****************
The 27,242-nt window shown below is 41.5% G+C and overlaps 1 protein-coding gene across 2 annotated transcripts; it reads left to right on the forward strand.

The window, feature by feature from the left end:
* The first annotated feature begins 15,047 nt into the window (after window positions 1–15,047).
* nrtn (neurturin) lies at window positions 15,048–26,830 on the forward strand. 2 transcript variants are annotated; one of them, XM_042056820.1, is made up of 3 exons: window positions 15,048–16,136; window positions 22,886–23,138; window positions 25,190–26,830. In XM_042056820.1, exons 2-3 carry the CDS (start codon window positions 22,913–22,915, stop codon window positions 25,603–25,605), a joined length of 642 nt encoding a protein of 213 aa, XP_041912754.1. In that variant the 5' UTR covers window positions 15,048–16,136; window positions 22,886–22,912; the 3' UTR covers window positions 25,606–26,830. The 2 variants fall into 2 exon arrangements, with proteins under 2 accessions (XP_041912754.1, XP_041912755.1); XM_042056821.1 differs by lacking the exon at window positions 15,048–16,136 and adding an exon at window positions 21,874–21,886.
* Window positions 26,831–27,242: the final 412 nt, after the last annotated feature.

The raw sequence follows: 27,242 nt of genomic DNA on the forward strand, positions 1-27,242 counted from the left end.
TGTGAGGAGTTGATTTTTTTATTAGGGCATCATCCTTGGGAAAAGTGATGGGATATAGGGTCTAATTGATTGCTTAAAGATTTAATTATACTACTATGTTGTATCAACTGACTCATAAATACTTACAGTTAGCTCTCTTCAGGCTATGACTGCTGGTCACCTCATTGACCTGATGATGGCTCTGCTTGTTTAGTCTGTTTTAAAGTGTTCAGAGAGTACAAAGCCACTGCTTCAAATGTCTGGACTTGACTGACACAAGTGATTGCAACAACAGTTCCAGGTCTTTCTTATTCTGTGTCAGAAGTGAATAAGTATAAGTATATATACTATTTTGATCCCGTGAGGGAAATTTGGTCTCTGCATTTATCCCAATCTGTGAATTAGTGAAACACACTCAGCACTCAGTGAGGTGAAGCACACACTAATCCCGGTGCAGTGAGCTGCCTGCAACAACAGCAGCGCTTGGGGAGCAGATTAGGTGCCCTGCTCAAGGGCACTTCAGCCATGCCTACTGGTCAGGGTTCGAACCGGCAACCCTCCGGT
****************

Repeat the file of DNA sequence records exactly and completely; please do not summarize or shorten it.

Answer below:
The 27,242-nt window shown below is 41.5% G+C and overlaps 1 protein-coding gene across 2 annotated transcripts; it reads left to right on the forward strand.

The window, feature by feature from the left end:
* The first annotated feature begins 15,047 nt into the window (after window positions 1–15,047).
* nrtn (neurturin) lies at window positions 15,048–26,830 on the forward strand. 2 transcript variants are annotated; one of them, XM_042056820.1, is made up of 3 exons: window positions 15,048–16,136; window positions 22,886–23,138; window positions 25,190–26,830. In XM_042056820.1, exons 2-3 carry the CDS (start codon window positions 22,913–22,915, stop codon window positions 25,603–25,605), a joined length of 642 nt encoding a protein of 213 aa, XP_041912754.1. In that variant the 5' UTR covers window positions 15,048–16,136; window positions 22,886–22,912; the 3' UTR covers window positions 25,606–26,830. The 2 variants fall into 2 exon arrangements, with proteins under 2 accessions (XP_041912754.1, XP_041912755.1); XM_042056821.1 differs by lacking the exon at window positions 15,048–16,136 and adding an exon at window positions 21,874–21,886.
* Window positions 26,831–27,242: the final 412 nt, after the last annotated feature.

The raw sequence follows: 27,242 nt of genomic DNA on the forward strand, positions 1-27,242 counted from the left end.
TGTGAGGAGTTGATTTTTTTATTAGGGCATCATCCTTGGGAAAAGTGATGGGATATAGGGTCTAATTGATTGCTTAAAGATTTAATTATACTACTATGTTGTATCAACTGACTCATAAATACTTACAGTTAGCTCTCTTCAGGCTATGACTGCTGGTCACCTCATTGACCTGATGATGGCTCTGCTTGTTTAGTCTGTTTTAAAGTGTTCAGAGAGTACAAAGCCACTGCTTCAAATGTCTGGACTTGACTGACACAAGTGATTGCAACAACAGTTCCAGGTCTTTCTTATTCTGTGTCAGAAGTGAATAAGTATAAGTATATATACTATTTTGATCCCGTGAGGGAAATTTGGTCTCTGCATTTATCCCAATCTGTGAATTAGTGAAACACACTCAGCACTCAGTGAGGTGAAGCACACACTAATCCCGGTGCAGTGAGCTGCCTGCAACAACAGCAGCGCTTGGGGAGCAGATTAGGTGCCCTGCTCAAGGGCACTTCAGCCATGCCTACTGGTCAGGGTTCGAACCGGCAACCCTCCGGT